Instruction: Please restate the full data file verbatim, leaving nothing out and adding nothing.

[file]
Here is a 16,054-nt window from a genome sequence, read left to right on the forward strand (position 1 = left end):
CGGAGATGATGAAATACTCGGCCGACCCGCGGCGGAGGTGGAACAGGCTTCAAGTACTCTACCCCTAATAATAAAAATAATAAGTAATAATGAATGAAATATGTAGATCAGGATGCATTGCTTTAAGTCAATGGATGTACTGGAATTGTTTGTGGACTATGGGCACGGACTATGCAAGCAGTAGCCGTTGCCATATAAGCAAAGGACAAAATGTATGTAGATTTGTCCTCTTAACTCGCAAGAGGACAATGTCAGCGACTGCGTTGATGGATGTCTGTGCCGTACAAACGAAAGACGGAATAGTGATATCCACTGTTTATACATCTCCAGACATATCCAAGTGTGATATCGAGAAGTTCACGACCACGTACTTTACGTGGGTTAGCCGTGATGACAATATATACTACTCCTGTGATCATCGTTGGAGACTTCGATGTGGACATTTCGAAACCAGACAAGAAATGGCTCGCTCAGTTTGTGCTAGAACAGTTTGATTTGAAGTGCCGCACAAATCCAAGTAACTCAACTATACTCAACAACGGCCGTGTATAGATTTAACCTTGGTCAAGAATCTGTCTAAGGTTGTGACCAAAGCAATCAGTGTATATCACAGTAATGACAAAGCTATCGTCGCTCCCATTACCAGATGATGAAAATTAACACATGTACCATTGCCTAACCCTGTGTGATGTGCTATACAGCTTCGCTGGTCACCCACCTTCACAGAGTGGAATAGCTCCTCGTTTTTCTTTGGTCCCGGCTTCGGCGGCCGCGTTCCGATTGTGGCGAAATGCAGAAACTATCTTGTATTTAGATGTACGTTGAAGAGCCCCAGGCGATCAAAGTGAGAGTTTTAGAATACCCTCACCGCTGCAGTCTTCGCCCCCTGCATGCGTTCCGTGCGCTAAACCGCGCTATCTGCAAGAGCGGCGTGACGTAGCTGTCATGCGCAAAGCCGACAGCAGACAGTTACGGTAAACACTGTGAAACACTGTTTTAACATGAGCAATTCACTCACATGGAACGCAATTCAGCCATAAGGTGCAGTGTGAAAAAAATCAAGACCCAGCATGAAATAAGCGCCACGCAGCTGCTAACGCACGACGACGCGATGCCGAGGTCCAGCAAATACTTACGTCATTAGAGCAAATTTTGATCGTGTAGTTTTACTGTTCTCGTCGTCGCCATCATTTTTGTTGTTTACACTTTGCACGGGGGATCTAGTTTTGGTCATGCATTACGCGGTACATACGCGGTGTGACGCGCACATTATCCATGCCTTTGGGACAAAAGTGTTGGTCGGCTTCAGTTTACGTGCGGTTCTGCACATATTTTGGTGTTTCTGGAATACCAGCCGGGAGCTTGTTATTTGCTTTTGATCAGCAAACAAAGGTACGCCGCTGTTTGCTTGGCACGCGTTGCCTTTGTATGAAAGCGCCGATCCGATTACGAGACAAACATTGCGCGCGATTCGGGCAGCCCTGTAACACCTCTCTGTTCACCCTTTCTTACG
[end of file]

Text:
Here is a 16,054-nt window from a genome sequence, read left to right on the forward strand (position 1 = left end):
CGGAGATGATGAAATACTCGGCCGACCCGCGGCGGAGGTGGAACAGGCTTCAAGTACTCTACCCCTAATAATAAAAATAATAAGTAATAATGAATGAAATATGTAGATCAGGATGCATTGCTTTAAGTCAATGGATGTACTGGAATTGTTTGTGGACTATGGGCACGGACTATGCAAGCAGTAGCCGTTGCCATATAAGCAAAGGACAAAATGTATGTAGATTTGTCCTCTTAACTCGCAAGAGGACAATGTCAGCGACTGCGTTGATGGATGTCTGTGCCGTACAAACGAAAGACGGAATAGTGATATCCACTGTTTATACATCTCCAGACATATCCAAGTGTGATATCGAGAAGTTCACGACCACGTACTTTACGTGGGTTAGCCGTGATGACAATATATACTACTCCTGTGATCATCGTTGGAGACTTCGATGTGGACATTTCGAAACCAGACAAGAAATGGCTCGCTCAGTTTGTGCTAGAACAGTTTGATTTGAAGTGCCGCACAAATCCAAGTAACTCAACTATACTCAACAACGGCCGTGTATAGATTTAACCTTGGTCAAGAATCTGTCTAAGGTTGTGACCAAAGCAATCAGTGTATATCACAGTAATGACAAAGCTATCGTCGCTCCCATTACCAGATGATGAAAATTAACACATGTACCATTGCCTAACCCTGTGTGATGTGCTATACAGCTTCGCTGGTCACCCACCTTCACAGAGTGGAATAGCTCCTCGTTTTTCTTTGGTCCCGGCTTCGGCGGCCGCGTTCCGATTGTGGCGAAATGCAGAAACTATCTTGTATTTAGATGTACGTTGAAGAGCCCCAGGCGATCAAAGTGAGAGTTTTAGAATACCCTCACCGCTGCAGTCTTCGCCCCCTGCATGCGTTCCGTGCGCTAAACCGCGCTATCTGCAAGAGCGGCGTGACGTAGCTGTCATGCGCAAAGCCGACAGCAGACAGTTACGGTAAACACTGTGAAACACTGTTTTAACATGAGCAATTCACTCACATGGAACGCAATTCAGCCATAAGGTGCAGTGTGAAAAAAATCAAGACCCAGCATGAAATAAGCGCCACGCAGCTGCTAACGCACGACGACGCGATGCCGAGGTCCAGCAAATACTTACGTCATTAGAGCAAATTTTGATCGTGTAGTTTTACTGTTCTCGTCGTCGCCATCATTTTTGTTGTTTACACTTTGCACGGGGGATCTAGTTTTGGTCATGCATTACGCGGTACATACGCGGTGTGACGCGCACATTATCCATGCCTTTGGGACAAAAGTGTTGGTCGGCTTCAGTTTACGTGCGGTTCTGCACATATTTTGGTGTTTCTGGAATACCAGCCGGGAGCTTGTTATTTGCTTTTGATCAGCAAACAAAGGTACGCCGCTGTTTGCTTGGCACGCGTTGCCTTTGTATGAAAGCGCCGATCCGATTACGAGACAAACATTGCGCGCGATTCGGGCAGCCCTGTAACACCTCTCTGTTCACCCTTTCTTACG